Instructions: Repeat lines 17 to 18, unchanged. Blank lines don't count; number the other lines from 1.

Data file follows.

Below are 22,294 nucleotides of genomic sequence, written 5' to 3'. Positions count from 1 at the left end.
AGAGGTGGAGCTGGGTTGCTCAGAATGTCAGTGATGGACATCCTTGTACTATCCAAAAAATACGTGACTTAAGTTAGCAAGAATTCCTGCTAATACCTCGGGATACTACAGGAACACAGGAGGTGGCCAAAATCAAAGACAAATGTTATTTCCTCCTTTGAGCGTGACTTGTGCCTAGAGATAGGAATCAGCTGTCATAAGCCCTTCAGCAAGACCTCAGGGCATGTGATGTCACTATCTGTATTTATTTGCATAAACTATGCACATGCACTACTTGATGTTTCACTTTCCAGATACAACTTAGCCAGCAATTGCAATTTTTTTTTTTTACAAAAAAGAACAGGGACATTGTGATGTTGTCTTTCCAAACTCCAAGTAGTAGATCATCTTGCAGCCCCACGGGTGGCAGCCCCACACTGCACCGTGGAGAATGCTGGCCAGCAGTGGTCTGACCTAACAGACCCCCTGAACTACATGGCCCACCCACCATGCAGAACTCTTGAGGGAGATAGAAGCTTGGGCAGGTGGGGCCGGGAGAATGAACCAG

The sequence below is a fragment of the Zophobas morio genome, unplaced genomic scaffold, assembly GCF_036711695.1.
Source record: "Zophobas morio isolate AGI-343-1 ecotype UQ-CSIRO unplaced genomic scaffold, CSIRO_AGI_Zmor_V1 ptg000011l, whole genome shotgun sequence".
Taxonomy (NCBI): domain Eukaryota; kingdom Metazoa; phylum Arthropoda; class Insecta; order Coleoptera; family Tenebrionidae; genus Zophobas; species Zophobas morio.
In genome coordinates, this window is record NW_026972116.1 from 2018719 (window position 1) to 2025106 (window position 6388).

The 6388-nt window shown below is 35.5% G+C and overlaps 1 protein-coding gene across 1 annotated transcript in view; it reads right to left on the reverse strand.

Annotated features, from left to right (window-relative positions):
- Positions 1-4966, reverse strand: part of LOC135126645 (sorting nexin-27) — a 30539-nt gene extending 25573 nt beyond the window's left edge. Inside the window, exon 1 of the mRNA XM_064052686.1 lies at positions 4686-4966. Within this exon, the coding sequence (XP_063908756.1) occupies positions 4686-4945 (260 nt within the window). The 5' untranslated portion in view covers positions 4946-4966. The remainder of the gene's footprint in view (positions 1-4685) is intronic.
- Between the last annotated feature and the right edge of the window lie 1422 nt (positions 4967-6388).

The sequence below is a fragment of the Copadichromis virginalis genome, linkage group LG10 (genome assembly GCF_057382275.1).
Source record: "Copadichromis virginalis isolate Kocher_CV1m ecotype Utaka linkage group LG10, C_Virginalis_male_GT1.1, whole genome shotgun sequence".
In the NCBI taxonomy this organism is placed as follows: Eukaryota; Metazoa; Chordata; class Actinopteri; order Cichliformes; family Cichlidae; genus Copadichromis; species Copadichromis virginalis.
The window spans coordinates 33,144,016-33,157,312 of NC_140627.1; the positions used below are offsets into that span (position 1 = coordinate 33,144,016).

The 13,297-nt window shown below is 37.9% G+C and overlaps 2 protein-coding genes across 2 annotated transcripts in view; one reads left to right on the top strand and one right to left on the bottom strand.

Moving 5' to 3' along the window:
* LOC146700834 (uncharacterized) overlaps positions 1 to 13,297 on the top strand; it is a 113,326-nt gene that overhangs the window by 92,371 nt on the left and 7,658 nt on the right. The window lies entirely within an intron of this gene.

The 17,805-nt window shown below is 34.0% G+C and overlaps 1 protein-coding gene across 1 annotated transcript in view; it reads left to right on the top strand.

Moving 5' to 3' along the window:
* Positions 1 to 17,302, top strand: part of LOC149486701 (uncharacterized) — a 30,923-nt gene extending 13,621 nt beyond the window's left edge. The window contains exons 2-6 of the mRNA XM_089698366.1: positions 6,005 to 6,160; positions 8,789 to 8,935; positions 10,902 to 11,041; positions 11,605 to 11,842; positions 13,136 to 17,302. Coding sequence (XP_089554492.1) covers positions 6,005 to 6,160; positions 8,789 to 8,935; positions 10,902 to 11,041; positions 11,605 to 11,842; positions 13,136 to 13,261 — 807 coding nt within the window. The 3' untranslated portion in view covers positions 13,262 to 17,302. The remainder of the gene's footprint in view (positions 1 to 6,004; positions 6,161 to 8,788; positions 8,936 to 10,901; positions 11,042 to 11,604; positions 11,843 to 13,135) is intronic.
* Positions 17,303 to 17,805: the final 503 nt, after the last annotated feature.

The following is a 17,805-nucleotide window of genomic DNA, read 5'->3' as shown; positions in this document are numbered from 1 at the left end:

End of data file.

* LOC146700834 (uncharacterized) overlaps positions 1 to 13,297 on the top strand; it is a 113,326-nt gene that overhangs the window by 92,371 nt on the left and 7,658 nt on the right. The window lies entirely within an intron of this gene.

The 17,805-nt window shown below is 34.0% G+C and overlaps 1 protein-coding gene across 1 annotated transcript in view; it reads left to right on the top strand.